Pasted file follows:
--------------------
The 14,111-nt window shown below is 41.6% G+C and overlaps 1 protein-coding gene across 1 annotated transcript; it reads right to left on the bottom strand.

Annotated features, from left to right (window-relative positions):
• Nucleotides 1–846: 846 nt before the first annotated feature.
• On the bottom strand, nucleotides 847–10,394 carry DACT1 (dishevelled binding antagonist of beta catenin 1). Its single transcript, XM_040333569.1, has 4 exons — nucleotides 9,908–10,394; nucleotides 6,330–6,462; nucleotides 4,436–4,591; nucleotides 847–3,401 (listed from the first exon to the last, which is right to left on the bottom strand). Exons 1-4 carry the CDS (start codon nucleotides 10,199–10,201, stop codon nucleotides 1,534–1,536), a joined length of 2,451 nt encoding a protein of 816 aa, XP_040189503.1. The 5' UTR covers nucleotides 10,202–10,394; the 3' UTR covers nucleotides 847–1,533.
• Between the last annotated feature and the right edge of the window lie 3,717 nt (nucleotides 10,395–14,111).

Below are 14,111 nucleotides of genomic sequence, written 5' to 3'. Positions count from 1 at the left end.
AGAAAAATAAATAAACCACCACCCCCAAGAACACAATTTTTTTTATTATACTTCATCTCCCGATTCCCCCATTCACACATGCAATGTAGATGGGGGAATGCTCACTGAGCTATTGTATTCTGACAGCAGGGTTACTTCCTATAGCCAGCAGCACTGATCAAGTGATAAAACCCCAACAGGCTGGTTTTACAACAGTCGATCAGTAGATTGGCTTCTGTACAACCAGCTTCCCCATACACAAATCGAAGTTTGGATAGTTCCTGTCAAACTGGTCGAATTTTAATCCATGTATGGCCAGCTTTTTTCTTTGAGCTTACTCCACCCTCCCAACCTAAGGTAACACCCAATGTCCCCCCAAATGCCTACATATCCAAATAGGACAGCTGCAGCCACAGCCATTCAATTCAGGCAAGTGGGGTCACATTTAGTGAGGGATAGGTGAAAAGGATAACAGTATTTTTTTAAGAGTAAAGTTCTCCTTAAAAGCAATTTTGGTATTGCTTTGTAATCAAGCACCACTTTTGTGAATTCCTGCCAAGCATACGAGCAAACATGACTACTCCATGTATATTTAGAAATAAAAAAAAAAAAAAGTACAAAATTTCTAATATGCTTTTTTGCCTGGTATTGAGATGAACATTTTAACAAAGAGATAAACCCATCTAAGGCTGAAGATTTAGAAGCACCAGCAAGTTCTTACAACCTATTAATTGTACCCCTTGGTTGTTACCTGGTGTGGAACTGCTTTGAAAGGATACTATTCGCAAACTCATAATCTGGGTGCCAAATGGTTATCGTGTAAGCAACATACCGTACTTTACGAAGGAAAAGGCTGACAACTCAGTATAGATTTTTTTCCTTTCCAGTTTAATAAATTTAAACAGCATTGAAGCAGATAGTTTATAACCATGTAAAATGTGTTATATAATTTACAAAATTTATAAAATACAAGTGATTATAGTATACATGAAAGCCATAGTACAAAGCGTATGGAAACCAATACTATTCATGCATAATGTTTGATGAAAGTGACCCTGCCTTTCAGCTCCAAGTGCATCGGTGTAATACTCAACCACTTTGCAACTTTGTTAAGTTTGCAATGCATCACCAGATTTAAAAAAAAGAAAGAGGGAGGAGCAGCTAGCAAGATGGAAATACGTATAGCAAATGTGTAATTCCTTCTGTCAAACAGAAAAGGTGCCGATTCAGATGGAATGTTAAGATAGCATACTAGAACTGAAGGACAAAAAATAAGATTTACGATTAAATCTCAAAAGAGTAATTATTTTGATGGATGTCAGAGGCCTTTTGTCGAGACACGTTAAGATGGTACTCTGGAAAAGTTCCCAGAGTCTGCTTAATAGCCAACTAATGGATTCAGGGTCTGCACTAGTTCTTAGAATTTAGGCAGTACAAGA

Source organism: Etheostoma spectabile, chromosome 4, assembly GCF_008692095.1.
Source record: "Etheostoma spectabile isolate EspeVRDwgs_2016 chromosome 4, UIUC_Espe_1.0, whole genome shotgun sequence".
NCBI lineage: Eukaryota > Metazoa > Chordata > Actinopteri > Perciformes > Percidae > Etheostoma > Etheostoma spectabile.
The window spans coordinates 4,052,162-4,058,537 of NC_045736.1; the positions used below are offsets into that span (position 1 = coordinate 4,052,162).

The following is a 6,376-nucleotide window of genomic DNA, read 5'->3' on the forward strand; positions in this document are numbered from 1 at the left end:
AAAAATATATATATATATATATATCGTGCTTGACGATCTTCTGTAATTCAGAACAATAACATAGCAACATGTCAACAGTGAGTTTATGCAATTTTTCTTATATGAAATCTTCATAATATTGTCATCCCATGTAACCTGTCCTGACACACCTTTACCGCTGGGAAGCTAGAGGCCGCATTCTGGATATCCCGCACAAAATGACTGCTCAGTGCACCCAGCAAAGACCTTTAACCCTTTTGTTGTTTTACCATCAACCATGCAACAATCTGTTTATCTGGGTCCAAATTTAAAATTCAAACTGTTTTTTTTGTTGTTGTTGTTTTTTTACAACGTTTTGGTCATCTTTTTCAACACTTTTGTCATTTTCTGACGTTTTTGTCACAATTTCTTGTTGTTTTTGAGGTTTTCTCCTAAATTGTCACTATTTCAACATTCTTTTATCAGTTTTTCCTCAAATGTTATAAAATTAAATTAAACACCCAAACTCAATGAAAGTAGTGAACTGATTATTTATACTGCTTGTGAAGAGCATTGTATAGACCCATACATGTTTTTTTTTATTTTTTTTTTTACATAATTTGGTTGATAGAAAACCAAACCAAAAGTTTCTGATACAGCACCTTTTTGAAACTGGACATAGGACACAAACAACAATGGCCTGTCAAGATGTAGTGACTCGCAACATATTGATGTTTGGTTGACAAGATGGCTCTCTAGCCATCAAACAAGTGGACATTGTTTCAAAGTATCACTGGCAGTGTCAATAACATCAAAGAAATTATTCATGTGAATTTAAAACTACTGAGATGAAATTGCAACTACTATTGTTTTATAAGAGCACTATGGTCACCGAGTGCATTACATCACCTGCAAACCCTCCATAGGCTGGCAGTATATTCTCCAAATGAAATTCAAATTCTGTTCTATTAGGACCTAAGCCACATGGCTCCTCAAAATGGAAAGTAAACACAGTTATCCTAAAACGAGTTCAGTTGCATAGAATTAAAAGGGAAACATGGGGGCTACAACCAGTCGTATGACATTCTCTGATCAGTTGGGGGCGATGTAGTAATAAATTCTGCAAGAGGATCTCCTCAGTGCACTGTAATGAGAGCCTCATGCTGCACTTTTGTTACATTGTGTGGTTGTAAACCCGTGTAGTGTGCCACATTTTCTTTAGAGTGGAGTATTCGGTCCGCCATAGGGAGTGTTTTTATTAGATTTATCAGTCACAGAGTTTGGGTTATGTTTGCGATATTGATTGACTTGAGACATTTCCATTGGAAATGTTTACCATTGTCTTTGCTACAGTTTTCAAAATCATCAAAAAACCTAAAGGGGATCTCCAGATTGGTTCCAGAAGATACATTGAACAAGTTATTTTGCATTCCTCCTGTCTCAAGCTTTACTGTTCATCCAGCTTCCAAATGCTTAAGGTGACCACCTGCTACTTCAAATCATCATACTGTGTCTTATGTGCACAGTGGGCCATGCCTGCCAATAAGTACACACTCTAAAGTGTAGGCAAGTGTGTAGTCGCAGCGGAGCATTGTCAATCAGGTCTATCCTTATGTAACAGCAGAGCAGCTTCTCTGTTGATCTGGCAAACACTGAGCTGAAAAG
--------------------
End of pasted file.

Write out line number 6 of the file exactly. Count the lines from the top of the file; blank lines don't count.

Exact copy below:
Below are 14,111 nucleotides of genomic sequence, written 5' to 3'. Positions count from 1 at the left end.